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The Difference Between DAS, SAN, and NAS By @CloudWedge | @CloudExpo

Since each acronym is similar, it is imperative for you to know the stark differences when discussing DAS, SAN and NAS

Thoroughly knowing the difference between the three prominent types of datacenter storage will help you immensely in job interviews, product pitches and tech conferences.

Server storage is typically stored in one of three different methods. Since each acronym is similar, it is imperative for you to know the stark differences when discussing DAS, SAN and NAS.

What is DAS?

DAS stands for direct-attached storage. Think about the way servers used to be managed. You would buy a 1U or 2U server, pop it in a rack and use the hard disk space or hard disk array present on the server itself. Storage that is directly attached may use the SCSI, SATA or SAS methods to interface with the motherboard of the server. For a long time, administrators were beginning to shy away from using DAS due to the inefficiencies and management overheard. Now that datacenter and server virtualization is picking up steam, DAS is preferred by some administrators for intensive services. A good example of a modern day use for DAS is Microsoft Exchange. Did you know that Microsoft recommends that you setup Exchange using DAS as opposed to SAN or NAS?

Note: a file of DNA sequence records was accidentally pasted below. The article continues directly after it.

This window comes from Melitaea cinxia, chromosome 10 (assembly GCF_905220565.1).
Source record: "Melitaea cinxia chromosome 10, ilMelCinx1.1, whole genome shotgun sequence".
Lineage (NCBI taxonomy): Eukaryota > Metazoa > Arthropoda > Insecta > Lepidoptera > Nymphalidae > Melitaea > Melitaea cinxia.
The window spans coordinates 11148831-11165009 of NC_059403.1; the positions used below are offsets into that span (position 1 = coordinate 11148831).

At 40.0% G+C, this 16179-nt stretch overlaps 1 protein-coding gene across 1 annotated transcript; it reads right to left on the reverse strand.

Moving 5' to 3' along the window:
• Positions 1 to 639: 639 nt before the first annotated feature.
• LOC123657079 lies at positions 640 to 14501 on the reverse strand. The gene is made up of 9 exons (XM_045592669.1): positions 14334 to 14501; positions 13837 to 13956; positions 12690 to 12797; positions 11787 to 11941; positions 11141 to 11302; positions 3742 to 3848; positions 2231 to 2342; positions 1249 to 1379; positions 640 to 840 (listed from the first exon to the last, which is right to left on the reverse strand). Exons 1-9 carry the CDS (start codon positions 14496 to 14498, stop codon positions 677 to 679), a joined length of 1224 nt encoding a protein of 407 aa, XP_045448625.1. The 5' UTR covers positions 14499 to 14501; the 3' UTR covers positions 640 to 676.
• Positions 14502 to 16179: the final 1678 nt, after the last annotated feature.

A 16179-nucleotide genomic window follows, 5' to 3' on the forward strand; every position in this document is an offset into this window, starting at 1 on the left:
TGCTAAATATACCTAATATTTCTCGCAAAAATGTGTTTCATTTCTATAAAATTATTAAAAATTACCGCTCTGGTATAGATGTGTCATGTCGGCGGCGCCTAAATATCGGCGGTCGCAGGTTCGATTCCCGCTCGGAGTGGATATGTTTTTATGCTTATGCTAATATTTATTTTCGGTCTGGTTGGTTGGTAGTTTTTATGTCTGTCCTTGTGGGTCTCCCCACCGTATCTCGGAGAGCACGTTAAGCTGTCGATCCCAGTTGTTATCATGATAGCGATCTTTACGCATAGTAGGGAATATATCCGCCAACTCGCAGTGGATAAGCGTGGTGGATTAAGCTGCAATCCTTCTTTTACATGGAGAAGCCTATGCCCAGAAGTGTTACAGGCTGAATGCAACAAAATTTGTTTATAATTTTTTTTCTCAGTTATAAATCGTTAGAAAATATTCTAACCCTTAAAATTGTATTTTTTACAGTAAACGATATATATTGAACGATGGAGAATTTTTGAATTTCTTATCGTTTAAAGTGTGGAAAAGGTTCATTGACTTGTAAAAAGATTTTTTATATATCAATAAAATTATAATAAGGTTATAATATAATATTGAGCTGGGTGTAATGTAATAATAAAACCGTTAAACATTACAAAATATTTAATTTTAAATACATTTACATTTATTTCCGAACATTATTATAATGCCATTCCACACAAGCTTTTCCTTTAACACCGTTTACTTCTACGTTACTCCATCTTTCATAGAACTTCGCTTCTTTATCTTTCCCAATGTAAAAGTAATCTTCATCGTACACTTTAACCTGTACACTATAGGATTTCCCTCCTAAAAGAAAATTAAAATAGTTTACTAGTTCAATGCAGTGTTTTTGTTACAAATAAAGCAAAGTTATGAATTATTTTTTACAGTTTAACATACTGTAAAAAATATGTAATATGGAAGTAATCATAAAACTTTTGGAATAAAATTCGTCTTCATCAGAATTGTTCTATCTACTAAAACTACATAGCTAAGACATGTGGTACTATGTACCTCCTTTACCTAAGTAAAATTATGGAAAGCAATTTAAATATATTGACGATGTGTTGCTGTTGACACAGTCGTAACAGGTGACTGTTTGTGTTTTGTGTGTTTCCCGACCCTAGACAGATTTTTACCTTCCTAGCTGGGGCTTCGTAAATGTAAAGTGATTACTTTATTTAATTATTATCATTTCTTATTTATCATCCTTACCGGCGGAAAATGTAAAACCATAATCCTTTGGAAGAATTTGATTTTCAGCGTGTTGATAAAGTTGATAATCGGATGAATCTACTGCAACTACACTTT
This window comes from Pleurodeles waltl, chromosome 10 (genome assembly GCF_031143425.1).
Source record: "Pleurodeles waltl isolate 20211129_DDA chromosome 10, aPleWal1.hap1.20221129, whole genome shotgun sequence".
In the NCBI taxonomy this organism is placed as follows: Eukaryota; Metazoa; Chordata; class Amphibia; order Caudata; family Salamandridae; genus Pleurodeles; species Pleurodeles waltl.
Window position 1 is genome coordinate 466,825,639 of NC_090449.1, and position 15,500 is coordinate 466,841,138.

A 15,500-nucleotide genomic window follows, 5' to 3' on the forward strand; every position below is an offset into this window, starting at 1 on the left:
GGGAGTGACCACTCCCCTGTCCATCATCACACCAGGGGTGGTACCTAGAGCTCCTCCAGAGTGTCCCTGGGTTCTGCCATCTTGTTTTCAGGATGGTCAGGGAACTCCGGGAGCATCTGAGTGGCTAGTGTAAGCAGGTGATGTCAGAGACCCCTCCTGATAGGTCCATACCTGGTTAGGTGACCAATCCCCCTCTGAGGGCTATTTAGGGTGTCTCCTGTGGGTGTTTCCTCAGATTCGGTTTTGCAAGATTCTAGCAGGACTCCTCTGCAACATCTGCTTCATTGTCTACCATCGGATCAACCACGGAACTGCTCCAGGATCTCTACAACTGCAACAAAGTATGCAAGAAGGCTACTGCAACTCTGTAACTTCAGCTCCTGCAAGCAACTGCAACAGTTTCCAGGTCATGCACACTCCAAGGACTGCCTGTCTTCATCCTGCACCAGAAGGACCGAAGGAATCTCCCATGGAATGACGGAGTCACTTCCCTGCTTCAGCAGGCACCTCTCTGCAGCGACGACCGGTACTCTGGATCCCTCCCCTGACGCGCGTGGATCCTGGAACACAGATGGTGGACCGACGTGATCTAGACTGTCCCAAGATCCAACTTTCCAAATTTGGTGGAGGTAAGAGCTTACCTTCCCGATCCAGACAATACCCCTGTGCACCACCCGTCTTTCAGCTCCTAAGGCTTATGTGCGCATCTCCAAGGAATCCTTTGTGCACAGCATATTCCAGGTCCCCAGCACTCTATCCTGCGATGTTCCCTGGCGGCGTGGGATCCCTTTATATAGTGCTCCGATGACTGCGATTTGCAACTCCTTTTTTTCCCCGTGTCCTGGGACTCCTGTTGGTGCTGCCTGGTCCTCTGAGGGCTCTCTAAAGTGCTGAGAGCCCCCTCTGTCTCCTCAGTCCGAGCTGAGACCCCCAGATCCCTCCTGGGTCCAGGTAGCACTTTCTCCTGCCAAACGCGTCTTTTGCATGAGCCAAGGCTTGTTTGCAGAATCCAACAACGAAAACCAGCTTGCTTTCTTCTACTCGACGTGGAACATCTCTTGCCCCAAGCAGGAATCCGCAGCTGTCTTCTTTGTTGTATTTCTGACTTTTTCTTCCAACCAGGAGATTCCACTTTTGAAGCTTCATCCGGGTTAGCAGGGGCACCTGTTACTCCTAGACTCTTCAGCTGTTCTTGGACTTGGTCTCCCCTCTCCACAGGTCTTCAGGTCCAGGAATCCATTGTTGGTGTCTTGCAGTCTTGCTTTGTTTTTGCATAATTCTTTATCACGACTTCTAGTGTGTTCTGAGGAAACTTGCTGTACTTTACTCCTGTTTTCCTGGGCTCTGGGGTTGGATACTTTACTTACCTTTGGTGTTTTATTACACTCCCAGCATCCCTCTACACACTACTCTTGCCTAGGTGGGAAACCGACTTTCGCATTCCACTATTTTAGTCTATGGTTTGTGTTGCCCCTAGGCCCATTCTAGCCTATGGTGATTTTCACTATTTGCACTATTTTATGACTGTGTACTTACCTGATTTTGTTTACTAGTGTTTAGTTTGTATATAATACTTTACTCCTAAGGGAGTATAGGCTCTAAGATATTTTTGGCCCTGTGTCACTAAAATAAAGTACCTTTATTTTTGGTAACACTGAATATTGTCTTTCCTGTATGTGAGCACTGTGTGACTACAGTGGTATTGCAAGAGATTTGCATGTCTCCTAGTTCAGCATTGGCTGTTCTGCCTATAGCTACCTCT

What is SAN?

Storage Area Network or SAN is popular in large corporations because SAN is designed to be accessed rapidly from different hosts and applications.  A characteristic of SAN is that it typically uses Fibre Channel, FCoE (Fibre Channel over Ethernet) or iSCSI to communicate with the already present storage networks. A SAN can take multiple different storage mediums found in a datacenter such as SCSI, NAS or DAS and abstract those resources as needed throughout the entire organization. This process takes place using LUNS. These storage networks are broken down into blocks which can be reallocated as needed. Each LUNS is typically allocated to one specific host or operating system. This allows LUNs to facilitate network storage in a robust fashion.

What is NAS?

Network Attached Storage or NAS is pretty self-explanatory. NAS is typically deployed using a datacenter appliance as opposed to being a dedicated computer or server that is configured to store files. This storage device is then plugged into the network and it can be accessed by any type of client regardless of the host operating system. Whereas SAN only sees LUNS, NAS is able to drill down and see specific file names. NAS and SAN can be combined to offer hybrid storage options to datacenter administrators.

The differences between SAN and NAS can be confusing so think of it like this. SAN uses LUNS which are essential blocks of storage space. This space can be formatted with its own file system and treated as an individual drive. With NAS, there is no need to format the file system because any client connecting to the NAS sees the storage as a repository with file names, not a LUNS solution that must formatted and allocated.

More Stories By Natalie Lerner

Natalie Lerner is a senior contributor for CloudWedge. In her spare time, Natalie enjoys exploring all things cloud and is a music enthusiast. Follow Natalie’s daily posts on Twitter: @Cloudwedge, or on Facebook.

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